Acquittal under Prevention of Corruption Act:
Acquittal by a criminal court would not debar an employer from exercising the power to conduct departmental proceedings in accordance with the rules and regulations. The two proceedings, criminal and departmental, are entirely different. They operate in different fields and have different objectives. In the disciplinary proceedings, the question is whether the Respondent is guilty of such conduct as would merit his removal from service or a lesser punishment, as the case may be, whereas in the criminal proceedings, the question is whether the offences registered against him under the PC Act are established, and if established, what sentence should be imposed upon him. The standard of proof, the mode of inquiry and the rules governing inquiry and trial in both the cases are significantly distinct and different.
The Disciplinary Authority is not bound by the judgment of the Criminal Court if the evidence that is produced in the Departmental Inquiry is different from that produced during the criminal trial. The object of a Departmental Inquiry is to find out whether the delinquent is guilty of misconduct under the conduct rules for the purpose of determining whether he should be continued in service. The standard of proof in a Departmental Inquiry is not strictly based on the rules of evidence.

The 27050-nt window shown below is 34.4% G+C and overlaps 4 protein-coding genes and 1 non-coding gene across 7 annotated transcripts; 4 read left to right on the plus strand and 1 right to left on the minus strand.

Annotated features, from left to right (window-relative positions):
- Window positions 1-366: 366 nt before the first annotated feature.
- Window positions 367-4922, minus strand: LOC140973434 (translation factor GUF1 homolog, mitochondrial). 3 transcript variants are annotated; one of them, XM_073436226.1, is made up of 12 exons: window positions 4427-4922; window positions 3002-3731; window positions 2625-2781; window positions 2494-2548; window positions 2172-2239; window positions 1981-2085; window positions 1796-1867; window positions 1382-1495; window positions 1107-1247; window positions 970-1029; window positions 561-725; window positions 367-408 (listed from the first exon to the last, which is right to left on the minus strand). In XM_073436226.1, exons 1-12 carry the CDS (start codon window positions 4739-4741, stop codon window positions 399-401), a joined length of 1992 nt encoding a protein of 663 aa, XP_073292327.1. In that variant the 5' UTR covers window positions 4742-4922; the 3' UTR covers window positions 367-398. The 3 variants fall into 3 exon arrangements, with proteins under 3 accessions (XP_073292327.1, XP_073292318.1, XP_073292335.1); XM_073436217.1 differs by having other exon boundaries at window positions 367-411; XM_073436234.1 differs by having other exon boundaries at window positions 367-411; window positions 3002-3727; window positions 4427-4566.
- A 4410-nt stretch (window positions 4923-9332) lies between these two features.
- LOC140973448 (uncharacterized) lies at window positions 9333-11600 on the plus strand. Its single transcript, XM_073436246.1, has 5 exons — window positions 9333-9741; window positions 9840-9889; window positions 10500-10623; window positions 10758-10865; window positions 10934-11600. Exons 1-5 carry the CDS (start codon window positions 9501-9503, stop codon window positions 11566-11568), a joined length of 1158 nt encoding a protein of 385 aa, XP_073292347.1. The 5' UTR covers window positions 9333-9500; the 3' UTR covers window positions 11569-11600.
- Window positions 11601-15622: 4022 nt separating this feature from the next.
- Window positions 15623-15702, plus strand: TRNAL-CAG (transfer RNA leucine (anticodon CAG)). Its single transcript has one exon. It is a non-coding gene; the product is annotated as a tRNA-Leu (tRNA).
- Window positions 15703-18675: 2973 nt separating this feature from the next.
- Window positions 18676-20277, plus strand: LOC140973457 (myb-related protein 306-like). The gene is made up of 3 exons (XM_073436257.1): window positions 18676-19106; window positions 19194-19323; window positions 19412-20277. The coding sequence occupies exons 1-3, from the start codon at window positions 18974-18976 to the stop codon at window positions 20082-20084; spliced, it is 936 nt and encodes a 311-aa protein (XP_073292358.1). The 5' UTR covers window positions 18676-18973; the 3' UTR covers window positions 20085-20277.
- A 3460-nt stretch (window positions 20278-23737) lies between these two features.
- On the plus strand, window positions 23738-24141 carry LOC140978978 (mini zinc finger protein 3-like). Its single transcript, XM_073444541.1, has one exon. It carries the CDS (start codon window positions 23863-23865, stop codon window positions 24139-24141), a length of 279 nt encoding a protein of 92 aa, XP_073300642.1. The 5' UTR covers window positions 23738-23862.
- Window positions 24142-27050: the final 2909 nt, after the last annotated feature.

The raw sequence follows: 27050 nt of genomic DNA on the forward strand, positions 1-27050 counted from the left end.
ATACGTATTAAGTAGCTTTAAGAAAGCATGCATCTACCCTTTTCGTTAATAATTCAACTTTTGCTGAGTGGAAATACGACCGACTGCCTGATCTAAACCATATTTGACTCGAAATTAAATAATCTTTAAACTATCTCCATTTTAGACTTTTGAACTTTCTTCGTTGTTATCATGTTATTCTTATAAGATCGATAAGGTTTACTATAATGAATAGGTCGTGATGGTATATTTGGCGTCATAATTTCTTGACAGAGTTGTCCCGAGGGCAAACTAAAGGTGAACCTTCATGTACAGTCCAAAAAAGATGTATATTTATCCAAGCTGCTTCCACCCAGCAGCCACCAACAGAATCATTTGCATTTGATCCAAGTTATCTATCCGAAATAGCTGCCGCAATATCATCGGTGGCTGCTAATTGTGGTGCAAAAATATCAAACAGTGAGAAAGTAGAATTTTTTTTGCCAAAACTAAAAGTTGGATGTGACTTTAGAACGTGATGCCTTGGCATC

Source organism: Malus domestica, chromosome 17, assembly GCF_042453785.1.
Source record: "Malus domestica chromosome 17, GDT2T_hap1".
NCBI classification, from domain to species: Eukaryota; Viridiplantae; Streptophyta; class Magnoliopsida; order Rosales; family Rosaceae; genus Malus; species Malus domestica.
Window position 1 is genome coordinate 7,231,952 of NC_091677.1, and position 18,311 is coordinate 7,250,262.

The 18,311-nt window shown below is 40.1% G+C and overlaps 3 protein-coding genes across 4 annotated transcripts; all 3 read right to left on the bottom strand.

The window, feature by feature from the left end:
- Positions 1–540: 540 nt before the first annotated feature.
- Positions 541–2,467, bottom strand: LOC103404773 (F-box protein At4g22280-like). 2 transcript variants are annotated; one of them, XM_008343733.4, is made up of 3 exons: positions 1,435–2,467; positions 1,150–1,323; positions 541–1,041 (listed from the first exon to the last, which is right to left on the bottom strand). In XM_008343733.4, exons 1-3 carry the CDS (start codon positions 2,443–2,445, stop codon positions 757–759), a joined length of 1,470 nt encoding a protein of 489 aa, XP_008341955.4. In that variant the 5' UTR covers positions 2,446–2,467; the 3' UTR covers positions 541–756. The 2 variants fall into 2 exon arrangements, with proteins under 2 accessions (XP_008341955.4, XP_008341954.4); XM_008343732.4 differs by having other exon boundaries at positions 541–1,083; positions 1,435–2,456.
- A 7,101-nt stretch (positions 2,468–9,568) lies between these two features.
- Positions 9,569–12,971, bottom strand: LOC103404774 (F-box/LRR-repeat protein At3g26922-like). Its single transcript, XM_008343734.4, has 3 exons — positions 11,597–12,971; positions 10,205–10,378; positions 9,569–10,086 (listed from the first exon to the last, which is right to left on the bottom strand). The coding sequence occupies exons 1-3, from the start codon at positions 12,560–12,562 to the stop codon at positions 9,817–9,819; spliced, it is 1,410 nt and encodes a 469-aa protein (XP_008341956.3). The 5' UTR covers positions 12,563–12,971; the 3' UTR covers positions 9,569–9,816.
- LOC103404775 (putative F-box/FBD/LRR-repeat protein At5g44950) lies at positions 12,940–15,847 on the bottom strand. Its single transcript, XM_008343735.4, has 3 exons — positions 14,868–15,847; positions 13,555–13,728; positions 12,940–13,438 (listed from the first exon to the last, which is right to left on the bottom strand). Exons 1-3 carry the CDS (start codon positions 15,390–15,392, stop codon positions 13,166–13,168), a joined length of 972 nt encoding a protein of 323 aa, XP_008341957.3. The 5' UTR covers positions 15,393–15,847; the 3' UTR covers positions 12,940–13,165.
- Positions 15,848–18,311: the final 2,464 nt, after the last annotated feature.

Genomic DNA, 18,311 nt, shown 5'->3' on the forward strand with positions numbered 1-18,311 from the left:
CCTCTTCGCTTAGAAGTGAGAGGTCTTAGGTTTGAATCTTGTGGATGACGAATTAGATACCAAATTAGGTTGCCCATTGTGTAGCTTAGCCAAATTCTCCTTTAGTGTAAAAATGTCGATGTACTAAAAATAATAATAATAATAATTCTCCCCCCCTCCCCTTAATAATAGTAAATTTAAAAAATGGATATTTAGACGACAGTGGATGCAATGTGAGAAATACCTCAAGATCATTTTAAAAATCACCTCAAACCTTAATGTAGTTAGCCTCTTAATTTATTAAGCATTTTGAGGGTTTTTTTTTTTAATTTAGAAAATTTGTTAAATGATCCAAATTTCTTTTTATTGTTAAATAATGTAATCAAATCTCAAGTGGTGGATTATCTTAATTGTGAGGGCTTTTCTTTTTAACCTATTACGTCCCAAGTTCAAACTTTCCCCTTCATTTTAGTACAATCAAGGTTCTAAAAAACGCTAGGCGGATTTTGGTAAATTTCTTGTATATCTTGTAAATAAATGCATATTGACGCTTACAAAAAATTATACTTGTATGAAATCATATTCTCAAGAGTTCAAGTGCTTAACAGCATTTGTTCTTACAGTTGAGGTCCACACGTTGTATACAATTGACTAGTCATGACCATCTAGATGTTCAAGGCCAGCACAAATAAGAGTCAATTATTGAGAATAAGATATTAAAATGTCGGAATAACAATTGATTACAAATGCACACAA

In the present case, the prosecution witnesses turned hostile in the criminal trial against Respondent No.1. He was acquitted by the Criminal Court on the ground that the prosecution could not produce any credible evidence to prove the charge. On the other hand, the complainant and the other witnesses appeared before the Inquiry Officer and deposed against Respondent No.1. The evidence available in the Departmental Inquiry is completely different from that led by the prosecution in criminal trial.
The order of dismissal which is based on the evidence before the Inquiry Officer in the disciplinary proceedings, which is different from the evidence available to the Criminal Court, is justified and needed no interference by the High Court.